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Nitric oxide : biology and chemistry

Melatonin influences NO/NOS pathway and reduces oxidative and nitrosative stress in a model of hypoxic-ischemic brain damage.


PMID 27940344

Abstract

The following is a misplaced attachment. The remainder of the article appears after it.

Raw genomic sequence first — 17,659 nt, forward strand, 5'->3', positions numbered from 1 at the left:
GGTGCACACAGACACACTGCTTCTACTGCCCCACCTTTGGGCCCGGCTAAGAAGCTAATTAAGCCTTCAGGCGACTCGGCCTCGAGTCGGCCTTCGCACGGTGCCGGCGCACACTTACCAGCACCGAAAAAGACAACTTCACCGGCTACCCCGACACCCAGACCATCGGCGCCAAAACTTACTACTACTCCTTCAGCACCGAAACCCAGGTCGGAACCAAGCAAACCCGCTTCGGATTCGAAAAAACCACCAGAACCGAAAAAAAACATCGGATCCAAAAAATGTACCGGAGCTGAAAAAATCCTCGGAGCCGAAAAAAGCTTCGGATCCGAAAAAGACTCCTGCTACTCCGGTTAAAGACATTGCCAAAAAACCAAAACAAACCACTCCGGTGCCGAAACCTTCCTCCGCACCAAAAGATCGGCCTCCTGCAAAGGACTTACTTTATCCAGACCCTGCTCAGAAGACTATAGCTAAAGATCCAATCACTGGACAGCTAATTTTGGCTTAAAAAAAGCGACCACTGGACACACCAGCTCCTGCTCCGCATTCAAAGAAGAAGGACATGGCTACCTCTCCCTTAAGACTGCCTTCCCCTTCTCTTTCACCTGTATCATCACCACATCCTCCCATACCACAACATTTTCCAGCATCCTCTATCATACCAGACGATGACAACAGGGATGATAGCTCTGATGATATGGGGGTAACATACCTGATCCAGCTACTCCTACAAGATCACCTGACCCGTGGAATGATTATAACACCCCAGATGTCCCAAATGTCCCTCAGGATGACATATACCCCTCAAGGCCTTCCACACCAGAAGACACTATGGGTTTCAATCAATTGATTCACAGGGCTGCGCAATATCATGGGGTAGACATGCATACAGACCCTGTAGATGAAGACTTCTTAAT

In this work, using a rat model combining ischemia and hypobaric hypoxia (IH), we evaluate the relationships between the antioxidant melatonin and the cerebral nitric oxide/nitric oxide synthase (NO/NOS) system seeking to ascertain whether melatonin exerts its antioxidant protective action by balancing this key pathway, which is highly involved in the cerebral oxidative and nitrosative damage underlying these pathologies. The application of the IH model increases the expression of the three nitric oxide synthase (NOS) isoforms, as well as nitrogen oxide (NOx) levels and nitrotyrosine (n-Tyr) impacts on the cerebral cortex. However, melatonin administration before IH makes nNOS expression response earlier and stronger, but diminishes iNOS and n-Tyr expression, while both eNOS and NOx remain unchanged. These results were corroborated by nicotine adenine dinucleotide phosphate diaphorase (NADPH-d) staining, as indicative of in situ NOS activity. In addition, the rats previously treated with melatonin exhibited a reduction in the oxidative impact evaluated by thiobarbituric acid reactive substances (TBARS). Finally, IH also intensified glial fibrillary acidic protein (GFAP) expression, reduced hypoxia-inducible factor-1alpha (HIF-1α), but did not change nuclear factor kappa B (NF-κB); meanwhile, melatonin did not significantly affect any of these patterns after the application of the IH model. The antioxidant melatonin acts on the NO/NOS system after IH injury balancing the release of NO, reducing peroxynitrite formation and protecting from nitrosative/oxidative damage. In addition, this paper raises questions concerning the classical role of some controversial molecules such as NO, which are of great consequence in the final fate of hypoxic neurons. We conclude that melatonin protects the brain from hypoxic/ischemic-derived damage in the first steps of the ischemic cascade, influencing the NO/NOS pathway and reducing oxidative and nitrosative stress.